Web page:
Health & Wellness

Immunotherapy: Allergy Relief Now in Season

Unfortunately, the coming of springtime in Houston doesn’t just mean longer days and warmer temperatures. Spring also brings higher pollen counts, which can mean sneezing, stuffy noses, and itchy eyes for seasonal allergy sufferers. If your allergies are impacting your quality of life, immunotherapy may be a good treatment option for long-term relief.

What Is Immunotherapy?

Immunotherapy is a method of desensitizing the immune system to specific allergens. It can be administered in either tablet or shot form over an extended period of time to reduce allergy symptoms.

How Does Immunotherapy Work?

Immunotherapy works like a vaccine. Each dose contains a trace amount of the substance that causes your allergic response. The doses increase over time to help your immune system build up a tolerance to the allergen.

During the first phase of immunotherapy, you’ll receive doses up to twice per week for six months. In the second phase, the doses will be given once or twice a month for three to five years. If you stick with immunotherapy over the long-term, it can significantly reduce or stop your allergic attacks.

Who Should Consider Allergy Shots or Tablets?

If you’re suffering from allergy-induced asthma, rhinitis (hay fever), or conjunctivitis (eye allergy), immunotherapy may be a good treatment option.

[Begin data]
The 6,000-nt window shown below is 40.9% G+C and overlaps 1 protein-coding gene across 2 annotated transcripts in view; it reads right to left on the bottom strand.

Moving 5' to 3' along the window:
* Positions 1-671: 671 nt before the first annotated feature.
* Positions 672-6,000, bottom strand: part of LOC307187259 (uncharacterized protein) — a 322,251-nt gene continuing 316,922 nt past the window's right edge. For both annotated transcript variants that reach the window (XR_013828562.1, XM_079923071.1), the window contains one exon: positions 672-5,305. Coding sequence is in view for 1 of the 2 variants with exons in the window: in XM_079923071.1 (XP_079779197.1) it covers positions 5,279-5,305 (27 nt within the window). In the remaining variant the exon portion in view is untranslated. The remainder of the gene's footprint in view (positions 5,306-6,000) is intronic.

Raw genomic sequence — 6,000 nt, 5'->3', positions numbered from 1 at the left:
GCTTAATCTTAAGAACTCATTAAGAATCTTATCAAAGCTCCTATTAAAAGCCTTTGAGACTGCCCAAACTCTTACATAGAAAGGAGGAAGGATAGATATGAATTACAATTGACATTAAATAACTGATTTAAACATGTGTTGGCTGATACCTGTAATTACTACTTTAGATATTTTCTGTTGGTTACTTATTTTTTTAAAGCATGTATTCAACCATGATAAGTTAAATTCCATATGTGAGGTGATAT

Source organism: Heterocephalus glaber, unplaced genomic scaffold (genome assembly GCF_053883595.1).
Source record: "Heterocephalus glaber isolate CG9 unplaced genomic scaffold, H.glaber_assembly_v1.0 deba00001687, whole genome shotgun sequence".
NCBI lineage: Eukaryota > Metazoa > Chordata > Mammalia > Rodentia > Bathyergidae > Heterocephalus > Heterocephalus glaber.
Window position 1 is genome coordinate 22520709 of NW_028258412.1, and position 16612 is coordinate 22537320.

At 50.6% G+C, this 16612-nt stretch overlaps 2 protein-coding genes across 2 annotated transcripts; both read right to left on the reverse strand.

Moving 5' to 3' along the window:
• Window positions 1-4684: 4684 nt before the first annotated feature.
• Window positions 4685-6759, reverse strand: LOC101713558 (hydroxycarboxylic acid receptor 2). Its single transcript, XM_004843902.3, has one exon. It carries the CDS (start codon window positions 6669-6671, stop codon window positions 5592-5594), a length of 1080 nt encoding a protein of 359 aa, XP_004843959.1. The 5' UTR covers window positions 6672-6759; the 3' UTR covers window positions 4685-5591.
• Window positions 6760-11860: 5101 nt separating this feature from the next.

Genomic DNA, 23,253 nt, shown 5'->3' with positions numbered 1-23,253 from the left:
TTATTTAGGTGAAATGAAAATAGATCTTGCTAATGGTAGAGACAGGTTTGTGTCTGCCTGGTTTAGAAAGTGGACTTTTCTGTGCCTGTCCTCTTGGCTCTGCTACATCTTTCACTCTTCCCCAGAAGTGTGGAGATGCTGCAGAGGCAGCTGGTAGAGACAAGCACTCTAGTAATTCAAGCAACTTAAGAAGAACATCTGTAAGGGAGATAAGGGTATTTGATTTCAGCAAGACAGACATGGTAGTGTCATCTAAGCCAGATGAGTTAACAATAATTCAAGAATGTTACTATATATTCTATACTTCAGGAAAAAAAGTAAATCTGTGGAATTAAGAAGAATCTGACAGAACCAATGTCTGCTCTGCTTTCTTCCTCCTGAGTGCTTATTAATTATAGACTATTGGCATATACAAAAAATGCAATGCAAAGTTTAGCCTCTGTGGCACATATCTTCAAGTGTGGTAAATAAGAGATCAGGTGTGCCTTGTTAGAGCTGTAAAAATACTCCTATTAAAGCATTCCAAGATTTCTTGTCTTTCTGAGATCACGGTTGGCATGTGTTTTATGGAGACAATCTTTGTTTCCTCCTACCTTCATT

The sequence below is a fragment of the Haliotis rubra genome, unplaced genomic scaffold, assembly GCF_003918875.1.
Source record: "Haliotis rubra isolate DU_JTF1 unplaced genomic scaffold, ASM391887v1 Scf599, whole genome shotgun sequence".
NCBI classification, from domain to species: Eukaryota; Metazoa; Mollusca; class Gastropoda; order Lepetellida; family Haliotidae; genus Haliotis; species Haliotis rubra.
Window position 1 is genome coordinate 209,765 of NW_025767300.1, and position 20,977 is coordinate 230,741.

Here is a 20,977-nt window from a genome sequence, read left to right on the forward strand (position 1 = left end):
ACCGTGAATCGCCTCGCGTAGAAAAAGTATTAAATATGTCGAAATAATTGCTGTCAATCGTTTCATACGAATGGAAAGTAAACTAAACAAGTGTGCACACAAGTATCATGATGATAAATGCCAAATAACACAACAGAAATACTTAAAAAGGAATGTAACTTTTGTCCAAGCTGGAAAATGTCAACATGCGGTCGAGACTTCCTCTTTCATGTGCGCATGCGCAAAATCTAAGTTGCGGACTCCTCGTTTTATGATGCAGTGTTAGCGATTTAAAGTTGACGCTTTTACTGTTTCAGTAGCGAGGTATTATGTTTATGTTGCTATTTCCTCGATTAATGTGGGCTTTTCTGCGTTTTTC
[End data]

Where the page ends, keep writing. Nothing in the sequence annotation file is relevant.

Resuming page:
You may also be a good candidate for immunotherapy if:

  • Your seasonal allergy symptoms aren’t getting better with allergy medication.
  • Your job or lifestyle prevents you from avoiding allergens.
  • Your seasonal allergies keep you from enjoying day-to-day life.

If you suffer from seasonal allergies and would like an acute diagnosis and treatment plan, visit a Baylor St. Luke’s Medical Group ENT physician. If you have a life-threatening allergy, learn what to if you experience anaphylaxis and locate your nearest CHI St. Luke’s Health emergency facility.

Sources:
American Academy of Allergy, Asthma & Immunology | Allergy Shots
Healthline | Everything You Should Know About Allergy Shots

Find A Doctor